An education in nursing is a catalyst. With healthcare as one of the fastest growing industries in the United States, nursing offers its practitioners unmatched opportunities to both make a difference in other people’s lives and to be the driving force behind their own careers.
Nurses are in demand
As the first point of contact for most patients entering a healthcare setting, nurses fulfill an essential role, guaranteeing there will always be a need for nurses. In addition, highly competent nurses with advanced training are an integral component of evolving healthcare models. The result is ample opportunity for professional development, with continuing education and research situated at the core of this dynamic career path.
According to a 2011 survey by the American Association of Colleges of Nursing, baccalaureate nursing graduates are more than twice as likely to have jobs at the time of graduation as those entering the workforce in other fields. At the time of the survey, the employment rate at 4-6 months post-graduation was 88% for BSN students and 92% for MSN students.
Nurses serve their communities
Nurses are patients’ primary advocates, both inside a medical care facility and out. It is nurses who spend time with patients throughout a medical visit, caring for them as individual persons. It is also nurses who focus their research on improving patient care delivery systems so that the needs of the most ill are better met. Experiences with illness and modern medical treatment can be daunting, and it is nurses who help guide patients and their families through the process, making them feel confident about the care they receive.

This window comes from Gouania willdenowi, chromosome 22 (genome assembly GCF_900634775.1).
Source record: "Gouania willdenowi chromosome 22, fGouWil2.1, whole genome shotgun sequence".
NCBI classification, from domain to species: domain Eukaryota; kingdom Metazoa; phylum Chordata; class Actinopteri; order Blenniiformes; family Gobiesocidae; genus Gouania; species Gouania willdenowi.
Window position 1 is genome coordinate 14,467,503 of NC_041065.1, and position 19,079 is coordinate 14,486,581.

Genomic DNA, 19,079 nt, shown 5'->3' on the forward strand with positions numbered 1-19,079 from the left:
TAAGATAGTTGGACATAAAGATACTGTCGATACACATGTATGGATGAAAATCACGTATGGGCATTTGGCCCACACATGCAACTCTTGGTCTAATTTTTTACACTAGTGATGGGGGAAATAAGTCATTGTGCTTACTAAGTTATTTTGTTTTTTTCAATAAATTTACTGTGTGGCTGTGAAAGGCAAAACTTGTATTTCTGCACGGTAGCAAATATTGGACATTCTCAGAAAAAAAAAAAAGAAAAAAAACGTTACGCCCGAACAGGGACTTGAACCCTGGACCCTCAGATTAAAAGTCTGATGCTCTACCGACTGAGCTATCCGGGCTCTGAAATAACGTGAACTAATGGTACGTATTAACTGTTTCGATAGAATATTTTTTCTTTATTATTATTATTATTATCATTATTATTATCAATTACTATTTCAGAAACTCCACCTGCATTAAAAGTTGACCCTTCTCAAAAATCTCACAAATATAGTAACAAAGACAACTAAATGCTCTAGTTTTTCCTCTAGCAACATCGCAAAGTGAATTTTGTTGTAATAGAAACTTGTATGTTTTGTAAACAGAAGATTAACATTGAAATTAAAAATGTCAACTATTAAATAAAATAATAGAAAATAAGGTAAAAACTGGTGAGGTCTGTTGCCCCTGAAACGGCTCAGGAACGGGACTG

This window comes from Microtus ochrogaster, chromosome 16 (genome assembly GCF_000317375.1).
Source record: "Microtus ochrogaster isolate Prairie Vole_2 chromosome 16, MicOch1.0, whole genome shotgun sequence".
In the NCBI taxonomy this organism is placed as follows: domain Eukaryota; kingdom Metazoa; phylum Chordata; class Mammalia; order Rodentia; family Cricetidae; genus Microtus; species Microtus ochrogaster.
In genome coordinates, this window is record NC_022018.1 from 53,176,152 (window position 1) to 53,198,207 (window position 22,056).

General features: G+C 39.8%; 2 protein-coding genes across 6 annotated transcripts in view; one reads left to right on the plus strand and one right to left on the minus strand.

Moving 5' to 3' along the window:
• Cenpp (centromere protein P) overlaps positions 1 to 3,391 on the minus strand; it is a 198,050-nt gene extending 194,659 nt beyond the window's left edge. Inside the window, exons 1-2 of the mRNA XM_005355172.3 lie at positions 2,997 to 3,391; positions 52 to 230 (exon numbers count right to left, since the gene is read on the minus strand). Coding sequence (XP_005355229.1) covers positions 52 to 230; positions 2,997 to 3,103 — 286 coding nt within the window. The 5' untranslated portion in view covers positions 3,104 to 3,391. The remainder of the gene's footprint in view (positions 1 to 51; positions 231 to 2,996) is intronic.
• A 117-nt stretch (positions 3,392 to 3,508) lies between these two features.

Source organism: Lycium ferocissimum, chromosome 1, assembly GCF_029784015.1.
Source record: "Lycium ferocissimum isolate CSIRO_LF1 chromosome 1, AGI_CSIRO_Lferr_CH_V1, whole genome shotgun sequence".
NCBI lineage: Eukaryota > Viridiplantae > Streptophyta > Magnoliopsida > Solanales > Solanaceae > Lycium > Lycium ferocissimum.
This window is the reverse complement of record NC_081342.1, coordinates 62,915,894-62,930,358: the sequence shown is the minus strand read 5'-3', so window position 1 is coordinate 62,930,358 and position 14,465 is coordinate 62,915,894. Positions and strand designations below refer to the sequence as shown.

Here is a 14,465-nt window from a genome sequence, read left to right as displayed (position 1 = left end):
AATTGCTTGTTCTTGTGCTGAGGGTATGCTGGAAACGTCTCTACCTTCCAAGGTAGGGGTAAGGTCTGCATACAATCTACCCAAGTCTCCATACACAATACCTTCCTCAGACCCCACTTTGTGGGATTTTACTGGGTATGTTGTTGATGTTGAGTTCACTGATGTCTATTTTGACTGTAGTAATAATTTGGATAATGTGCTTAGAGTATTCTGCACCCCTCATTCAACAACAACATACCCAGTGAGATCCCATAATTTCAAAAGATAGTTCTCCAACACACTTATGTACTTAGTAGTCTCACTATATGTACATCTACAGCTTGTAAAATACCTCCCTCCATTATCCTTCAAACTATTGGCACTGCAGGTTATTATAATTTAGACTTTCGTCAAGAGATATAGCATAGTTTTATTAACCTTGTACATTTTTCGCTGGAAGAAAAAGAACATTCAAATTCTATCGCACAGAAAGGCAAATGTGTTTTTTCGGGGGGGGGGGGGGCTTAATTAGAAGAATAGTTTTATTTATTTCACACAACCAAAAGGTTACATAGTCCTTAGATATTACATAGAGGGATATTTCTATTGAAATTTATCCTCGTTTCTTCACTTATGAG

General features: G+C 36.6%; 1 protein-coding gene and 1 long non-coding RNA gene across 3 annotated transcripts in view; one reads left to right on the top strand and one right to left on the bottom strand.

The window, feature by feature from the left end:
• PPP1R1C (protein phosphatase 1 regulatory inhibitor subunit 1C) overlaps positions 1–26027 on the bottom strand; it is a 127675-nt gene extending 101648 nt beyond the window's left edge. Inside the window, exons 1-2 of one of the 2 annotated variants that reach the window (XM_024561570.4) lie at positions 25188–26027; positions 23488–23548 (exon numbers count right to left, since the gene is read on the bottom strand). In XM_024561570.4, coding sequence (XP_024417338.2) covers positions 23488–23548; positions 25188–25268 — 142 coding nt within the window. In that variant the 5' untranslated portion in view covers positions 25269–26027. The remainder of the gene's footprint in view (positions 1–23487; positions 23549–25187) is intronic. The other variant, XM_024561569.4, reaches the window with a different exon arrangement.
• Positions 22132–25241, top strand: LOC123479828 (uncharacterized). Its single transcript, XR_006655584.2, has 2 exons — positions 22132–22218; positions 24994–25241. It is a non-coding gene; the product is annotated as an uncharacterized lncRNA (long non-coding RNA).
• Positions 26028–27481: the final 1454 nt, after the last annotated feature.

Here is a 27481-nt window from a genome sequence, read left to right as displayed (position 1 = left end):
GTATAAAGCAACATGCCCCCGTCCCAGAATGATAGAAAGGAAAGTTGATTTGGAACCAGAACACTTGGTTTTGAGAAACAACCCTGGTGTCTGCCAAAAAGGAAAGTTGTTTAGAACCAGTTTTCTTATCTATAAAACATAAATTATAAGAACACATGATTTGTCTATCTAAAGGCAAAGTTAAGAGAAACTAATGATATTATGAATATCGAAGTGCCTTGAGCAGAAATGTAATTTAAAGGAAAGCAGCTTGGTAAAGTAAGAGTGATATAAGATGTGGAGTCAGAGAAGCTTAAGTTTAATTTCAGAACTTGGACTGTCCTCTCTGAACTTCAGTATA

Nurses choose how and where they apply their skills
Nurses develop skills that can be assets in a breadth of functions and settings. From assisting in the emergency room of a major hospital to providing free health education seminars in a community-based clinic; from writing a consultation plan at a desk within a multi-national corporation to rolling up their sleeves alongside newly trained nurse-midwives in Africa; from researching and developing population specific interventions to speaking with members of Congress about patient and nurse rights on Capitol Hill, nurses have the opportunity to practice where they want and in accordance with their interests.
The field of nursing isn’t for everyone. Nurses must be able to work under pressure and think on their feet. Nurses must integrate theory into practice, sometimes putting aside conventional wisdom for the sake of innovation. Despite these certain challenges – or perhaps because of them – nurses work and thrive on the front lines of healthcare, advocating for patients at all levels: in practice settings, in labs, in businesses, and in policy. Opportunities await, and applying to a nursing program is the first step down an exciting and fulfilling career path.